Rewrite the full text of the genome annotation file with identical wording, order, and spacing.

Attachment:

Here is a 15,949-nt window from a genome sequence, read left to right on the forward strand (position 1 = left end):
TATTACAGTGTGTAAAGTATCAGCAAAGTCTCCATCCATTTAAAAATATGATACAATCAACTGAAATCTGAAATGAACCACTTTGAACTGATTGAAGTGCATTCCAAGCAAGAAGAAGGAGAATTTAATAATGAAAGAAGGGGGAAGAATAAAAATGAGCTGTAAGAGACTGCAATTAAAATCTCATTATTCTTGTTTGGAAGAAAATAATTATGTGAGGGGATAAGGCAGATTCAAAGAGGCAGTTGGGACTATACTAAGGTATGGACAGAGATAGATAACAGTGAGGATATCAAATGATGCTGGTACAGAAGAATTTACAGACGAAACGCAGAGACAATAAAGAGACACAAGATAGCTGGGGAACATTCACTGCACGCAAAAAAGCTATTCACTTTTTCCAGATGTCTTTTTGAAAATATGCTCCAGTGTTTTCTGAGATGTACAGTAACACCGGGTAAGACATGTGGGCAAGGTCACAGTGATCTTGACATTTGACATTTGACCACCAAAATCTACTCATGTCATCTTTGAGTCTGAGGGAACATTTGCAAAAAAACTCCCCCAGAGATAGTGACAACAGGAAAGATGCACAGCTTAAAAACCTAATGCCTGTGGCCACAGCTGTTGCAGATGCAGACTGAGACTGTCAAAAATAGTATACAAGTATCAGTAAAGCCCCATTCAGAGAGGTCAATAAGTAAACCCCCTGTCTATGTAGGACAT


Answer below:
Here is a 15,949-nt window from a genome sequence, read left to right on the forward strand (position 1 = left end):
TATTACAGTGTGTAAAGTATCAGCAAAGTCTCCATCCATTTAAAAATATGATACAATCAACTGAAATCTGAAATGAACCACTTTGAACTGATTGAAGTGCATTCCAAGCAAGAAGAAGGAGAATTTAATAATGAAAGAAGGGGGAAGAATAAAAATGAGCTGTAAGAGACTGCAATTAAAATCTCATTATTCTTGTTTGGAAGAAAATAATTATGTGAGGGGATAAGGCAGATTCAAAGAGGCAGTTGGGACTATACTAAGGTATGGACAGAGATAGATAACAGTGAGGATATCAAATGATGCTGGTACAGAAGAATTTACAGACGAAACGCAGAGACAATAAAGAGACACAAGATAGCTGGGGAACATTCACTGCACGCAAAAAAGCTATTCACTTTTTCCAGATGTCTTTTTGAAAATATGCTCCAGTGTTTTCTGAGATGTACAGTAACACCGGGTAAGACATGTGGGCAAGGTCACAGTGATCTTGACATTTGACATTTGACCACCAAAATCTACTCATGTCATCTTTGAGTCTGAGGGAACATTTGCAAAAAAACTCCCCCAGAGATAGTGACAACAGGAAAGATGCACAGCTTAAAAACCTAATGCCTGTGGCCACAGCTGTTGCAGATGCAGACTGAGACTGTCAAAAATAGTATACAAGTATCAGTAAAGCCCCATTCAGAGAGGTCAATAAGTAAACCCCCTGTCTATGTAGGACAT